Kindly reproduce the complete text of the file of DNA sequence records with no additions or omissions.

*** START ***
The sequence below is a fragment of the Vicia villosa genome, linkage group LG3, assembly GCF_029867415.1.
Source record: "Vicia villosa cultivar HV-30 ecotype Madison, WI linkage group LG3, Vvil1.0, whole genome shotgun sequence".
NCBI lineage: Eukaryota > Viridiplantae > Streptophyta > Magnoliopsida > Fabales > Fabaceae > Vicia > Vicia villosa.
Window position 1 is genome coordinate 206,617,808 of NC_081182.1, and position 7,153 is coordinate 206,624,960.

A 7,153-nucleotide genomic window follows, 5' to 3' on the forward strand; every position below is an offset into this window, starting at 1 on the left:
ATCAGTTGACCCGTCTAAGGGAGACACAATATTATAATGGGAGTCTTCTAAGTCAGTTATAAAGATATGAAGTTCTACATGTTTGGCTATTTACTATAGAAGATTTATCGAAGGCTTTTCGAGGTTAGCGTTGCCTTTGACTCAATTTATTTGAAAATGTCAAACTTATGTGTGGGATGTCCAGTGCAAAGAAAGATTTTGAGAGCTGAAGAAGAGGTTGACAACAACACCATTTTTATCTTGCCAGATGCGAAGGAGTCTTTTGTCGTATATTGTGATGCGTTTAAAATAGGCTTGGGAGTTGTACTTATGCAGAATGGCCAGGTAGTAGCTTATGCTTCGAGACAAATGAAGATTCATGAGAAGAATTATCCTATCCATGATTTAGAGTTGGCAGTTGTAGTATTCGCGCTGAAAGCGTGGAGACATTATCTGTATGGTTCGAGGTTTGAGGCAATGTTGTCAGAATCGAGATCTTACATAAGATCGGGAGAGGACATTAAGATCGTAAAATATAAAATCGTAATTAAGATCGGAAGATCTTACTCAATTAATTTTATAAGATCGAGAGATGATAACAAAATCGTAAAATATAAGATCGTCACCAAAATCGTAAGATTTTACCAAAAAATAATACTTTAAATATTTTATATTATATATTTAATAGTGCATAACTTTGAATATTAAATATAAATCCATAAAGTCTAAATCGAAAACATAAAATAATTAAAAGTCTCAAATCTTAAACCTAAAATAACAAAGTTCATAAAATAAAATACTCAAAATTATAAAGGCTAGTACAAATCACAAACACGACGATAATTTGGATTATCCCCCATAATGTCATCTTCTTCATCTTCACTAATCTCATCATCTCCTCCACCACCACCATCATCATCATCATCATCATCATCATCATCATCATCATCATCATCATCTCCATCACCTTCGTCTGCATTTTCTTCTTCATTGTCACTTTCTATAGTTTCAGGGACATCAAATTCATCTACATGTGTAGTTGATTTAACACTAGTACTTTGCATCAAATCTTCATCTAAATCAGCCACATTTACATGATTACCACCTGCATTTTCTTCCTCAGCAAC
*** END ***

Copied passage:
The sequence below is a fragment of the Vicia villosa genome, linkage group LG3, assembly GCF_029867415.1.
Source record: "Vicia villosa cultivar HV-30 ecotype Madison, WI linkage group LG3, Vvil1.0, whole genome shotgun sequence".
NCBI lineage: Eukaryota > Viridiplantae > Streptophyta > Magnoliopsida > Fabales > Fabaceae > Vicia > Vicia villosa.
Window position 1 is genome coordinate 206,617,808 of NC_081182.1, and position 7,153 is coordinate 206,624,960.

A 7,153-nucleotide genomic window follows, 5' to 3' on the forward strand; every position below is an offset into this window, starting at 1 on the left:
ATCAGTTGACCCGTCTAAGGGAGACACAATATTATAATGGGAGTCTTCTAAGTCAGTTATAAAGATATGAAGTTCTACATGTTTGGCTATTTACTATAGAAGATTTATCGAAGGCTTTTCGAGGTTAGCGTTGCCTTTGACTCAATTTATTTGAAAATGTCAAACTTATGTGTGGGATGTCCAGTGCAAAGAAAGATTTTGAGAGCTGAAGAAGAGGTTGACAACAACACCATTTTTATCTTGCCAGATGCGAAGGAGTCTTTTGTCGTATATTGTGATGCGTTTAAAATAGGCTTGGGAGTTGTACTTATGCAGAATGGCCAGGTAGTAGCTTATGCTTCGAGACAAATGAAGATTCATGAGAAGAATTATCCTATCCATGATTTAGAGTTGGCAGTTGTAGTATTCGCGCTGAAAGCGTGGAGACATTATCTGTATGGTTCGAGGTTTGAGGCAATGTTGTCAGAATCGAGATCTTACATAAGATCGGGAGAGGACATTAAGATCGTAAAATATAAAATCGTAATTAAGATCGGAAGATCTTACTCAATTAATTTTATAAGATCGAGAGATGATAACAAAATCGTAAAATATAAGATCGTCACCAAAATCGTAAGATTTTACCAAAAAATAATACTTTAAATATTTTATATTATATATTTAATAGTGCATAACTTTGAATATTAAATATAAATCCATAAAGTCTAAATCGAAAACATAAAATAATTAAAAGTCTCAAATCTTAAACCTAAAATAACAAAGTTCATAAAATAAAATACTCAAAATTATAAAGGCTAGTACAAATCACAAACACGACGATAATTTGGATTATCCCCCATAATGTCATCTTCTTCATCTTCACTAATCTCATCATCTCCTCCACCACCACCATCATCATCATCATCATCATCATCATCATCATCATCATCATCATCATCTCCATCACCTTCGTCTGCATTTTCTTCTTCATTGTCACTTTCTATAGTTTCAGGGACATCAAATTCATCTACATGTGTAGTTGATTTAACACTAGTACTTTGCATCAAATCTTCATCTAAATCAGCCACATTTACATGATTACCACCTGCATTTTCTTCCTCAGCAAC